Thursday, March 6, 2014

"Curse the blasted, jelly-boned swines..."

    Opining about the weather always struck me as the lowest rung of punditry, hinting at intellectual exhaustion on the part of a columnist. Some mark the seasons like primroses: greet the spring, celebrate the summer, plant a fingertip on their chin and grow reflective at the autumn then shiver through the winter. Rinse and repeat.
     I try not to be that guy.
     But damn ... this snow. This cold. Will it never end? I found myself, Wednesday morning, actually standing outside and shouting at the sky: "Stopppp...snowwwing!!!" Recognizing a meme when I saw it, I whipped out my cell phone and repeated my performance. I don't know whether my yell was less hollow on cue, or that I always sound that, well, constricted. But it didn't strike me as the raging, mad-as-hell, full-throated cri du coeur that I hoped for, and posting it on Facebook only confirmed my suspicions. 
     But lest you judge too harshly, go outside and yell at the sky. It's harder than you think.
     I have to write about the arctic chill today, because my only other option is writing about how much I hate the British government. Hate, hate, hate them. Brendan Behan has nothing on me, and he's the guy who wrote Confessions of an Irish Rebel, which has perhaps the best opening of any memoir, ever:  
      'You're for the Governor in the morning,' said this dreary red-headed little Welsh Methodist bastard of a screw.
     'Thanks for telling me,' said I, in an almost English accent, as sarcastically as I politely could, 'but I'm not for 'im in the morning or any other bloody time, you little Welsh puff.'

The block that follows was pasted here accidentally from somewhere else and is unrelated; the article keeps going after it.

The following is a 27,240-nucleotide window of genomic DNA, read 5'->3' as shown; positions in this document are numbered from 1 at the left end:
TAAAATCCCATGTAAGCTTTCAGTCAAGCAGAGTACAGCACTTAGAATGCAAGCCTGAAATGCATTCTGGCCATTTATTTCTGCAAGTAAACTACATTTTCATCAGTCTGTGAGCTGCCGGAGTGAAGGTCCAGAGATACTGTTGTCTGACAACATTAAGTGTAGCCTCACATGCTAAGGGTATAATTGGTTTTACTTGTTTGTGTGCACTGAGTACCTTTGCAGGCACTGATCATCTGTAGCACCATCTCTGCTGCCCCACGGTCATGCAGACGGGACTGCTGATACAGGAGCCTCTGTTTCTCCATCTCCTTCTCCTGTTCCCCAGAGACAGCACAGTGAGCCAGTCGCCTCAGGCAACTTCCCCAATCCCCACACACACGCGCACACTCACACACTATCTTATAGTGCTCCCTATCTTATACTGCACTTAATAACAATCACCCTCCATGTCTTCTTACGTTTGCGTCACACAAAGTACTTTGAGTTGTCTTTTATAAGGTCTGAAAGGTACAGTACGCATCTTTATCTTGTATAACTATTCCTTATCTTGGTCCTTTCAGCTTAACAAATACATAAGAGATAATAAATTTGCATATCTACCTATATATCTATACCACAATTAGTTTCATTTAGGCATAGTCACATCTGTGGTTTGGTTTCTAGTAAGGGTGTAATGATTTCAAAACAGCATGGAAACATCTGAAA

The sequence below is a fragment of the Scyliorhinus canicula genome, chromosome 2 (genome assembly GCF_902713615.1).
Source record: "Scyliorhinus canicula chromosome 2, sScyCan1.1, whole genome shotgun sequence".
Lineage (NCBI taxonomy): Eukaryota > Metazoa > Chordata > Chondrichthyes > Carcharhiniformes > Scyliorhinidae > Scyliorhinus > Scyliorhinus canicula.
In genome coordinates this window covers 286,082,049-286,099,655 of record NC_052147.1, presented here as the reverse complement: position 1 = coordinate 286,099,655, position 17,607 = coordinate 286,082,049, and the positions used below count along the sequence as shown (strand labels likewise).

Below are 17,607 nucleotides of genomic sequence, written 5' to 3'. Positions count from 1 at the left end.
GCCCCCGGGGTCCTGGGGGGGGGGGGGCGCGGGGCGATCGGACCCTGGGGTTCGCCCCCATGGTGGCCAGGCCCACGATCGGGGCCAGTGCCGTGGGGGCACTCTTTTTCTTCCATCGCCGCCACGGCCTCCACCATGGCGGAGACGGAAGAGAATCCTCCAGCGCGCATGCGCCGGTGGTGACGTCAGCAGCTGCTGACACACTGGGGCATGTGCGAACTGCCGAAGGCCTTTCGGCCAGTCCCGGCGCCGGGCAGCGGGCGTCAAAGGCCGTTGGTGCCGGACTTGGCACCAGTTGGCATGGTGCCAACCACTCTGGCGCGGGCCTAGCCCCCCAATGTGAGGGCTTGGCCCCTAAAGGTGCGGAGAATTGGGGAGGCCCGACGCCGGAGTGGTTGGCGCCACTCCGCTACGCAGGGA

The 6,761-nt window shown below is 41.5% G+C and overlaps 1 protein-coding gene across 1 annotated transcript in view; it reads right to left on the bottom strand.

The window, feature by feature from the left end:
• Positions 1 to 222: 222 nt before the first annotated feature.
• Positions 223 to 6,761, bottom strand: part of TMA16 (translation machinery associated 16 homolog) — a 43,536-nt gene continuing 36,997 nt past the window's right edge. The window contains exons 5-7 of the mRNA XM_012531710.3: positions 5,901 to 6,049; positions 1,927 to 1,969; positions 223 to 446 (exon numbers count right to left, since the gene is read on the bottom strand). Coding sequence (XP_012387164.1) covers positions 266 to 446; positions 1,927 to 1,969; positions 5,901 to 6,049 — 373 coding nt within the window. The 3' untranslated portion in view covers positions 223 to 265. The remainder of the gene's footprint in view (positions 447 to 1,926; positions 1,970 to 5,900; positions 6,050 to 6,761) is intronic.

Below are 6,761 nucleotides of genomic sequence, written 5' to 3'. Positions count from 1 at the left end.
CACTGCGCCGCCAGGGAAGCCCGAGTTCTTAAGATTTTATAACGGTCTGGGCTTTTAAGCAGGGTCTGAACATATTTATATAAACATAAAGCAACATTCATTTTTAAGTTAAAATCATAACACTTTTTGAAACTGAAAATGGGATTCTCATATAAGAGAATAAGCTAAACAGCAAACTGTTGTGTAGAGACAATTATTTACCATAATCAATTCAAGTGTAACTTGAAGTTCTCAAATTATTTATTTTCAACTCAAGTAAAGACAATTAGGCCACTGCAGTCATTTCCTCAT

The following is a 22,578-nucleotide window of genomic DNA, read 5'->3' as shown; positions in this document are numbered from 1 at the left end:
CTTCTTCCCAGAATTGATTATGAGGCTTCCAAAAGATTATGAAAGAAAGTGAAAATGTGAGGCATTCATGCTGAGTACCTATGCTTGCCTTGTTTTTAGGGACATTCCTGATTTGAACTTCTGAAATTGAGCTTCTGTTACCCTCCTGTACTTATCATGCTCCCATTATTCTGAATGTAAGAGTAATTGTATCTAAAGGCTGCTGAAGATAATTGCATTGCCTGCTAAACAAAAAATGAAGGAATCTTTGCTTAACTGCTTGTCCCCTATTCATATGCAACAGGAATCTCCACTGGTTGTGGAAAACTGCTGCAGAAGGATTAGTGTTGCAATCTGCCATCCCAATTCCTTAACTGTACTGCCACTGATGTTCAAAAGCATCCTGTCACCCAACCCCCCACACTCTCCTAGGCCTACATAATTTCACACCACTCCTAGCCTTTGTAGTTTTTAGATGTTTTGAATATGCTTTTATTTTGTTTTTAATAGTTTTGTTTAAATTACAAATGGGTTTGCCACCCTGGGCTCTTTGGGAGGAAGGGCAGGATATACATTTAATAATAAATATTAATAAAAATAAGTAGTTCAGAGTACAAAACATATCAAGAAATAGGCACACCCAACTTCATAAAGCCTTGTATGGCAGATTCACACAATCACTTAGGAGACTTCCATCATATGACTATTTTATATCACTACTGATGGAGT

This antipathy is new for me. Just since Tuesday in fact. I had a column idea — cities far larger than Chicago, undeniable "world-class" cities, also care about their images. What cities to pick? Easy, Paris and London. I called the French Tourist Board. No problem. Their director happened to be in Chicago, and a sub-director was found; any French organization is silly with sub-directors. He said nothing usable whatsoever, of course -- I had to turn to my friend Adam Gopnik, who was perfect -- but the point was, I had reached him.
     Could the British do that? Noooooo. The British consulate in Chicago has a beautiful GOV.UK web site, sleek and clean and utterly useless, except that it very quickly makes you understand why 1984 was written by a Brit. There's a phone number all right, but the phone puts you through shell hell leading nowhere, all the while urging you to go to their web site, where there's nothing about reaching a human being. 
     I tried other cities — Altanta, figuring things would be slower there, a bit more laid back, maybe they'd pick up the phone. New York and Washington, assuming they might have this whole communicate-with-the-press thing down pat. Nothing.  Every other web site I visit, almost without exception, has some little back door you find where, under warnings that only real live reporters on deadline should use this, a real phone number for a real person, or at least an email address to a real person. Not the Brits. It was a maddening experience, clicking this way and that, trying various tantalizingly-dangled phone numbers, getting the same perky recorded woman's voice straight out of "Brazil." It made me hate them, it really did.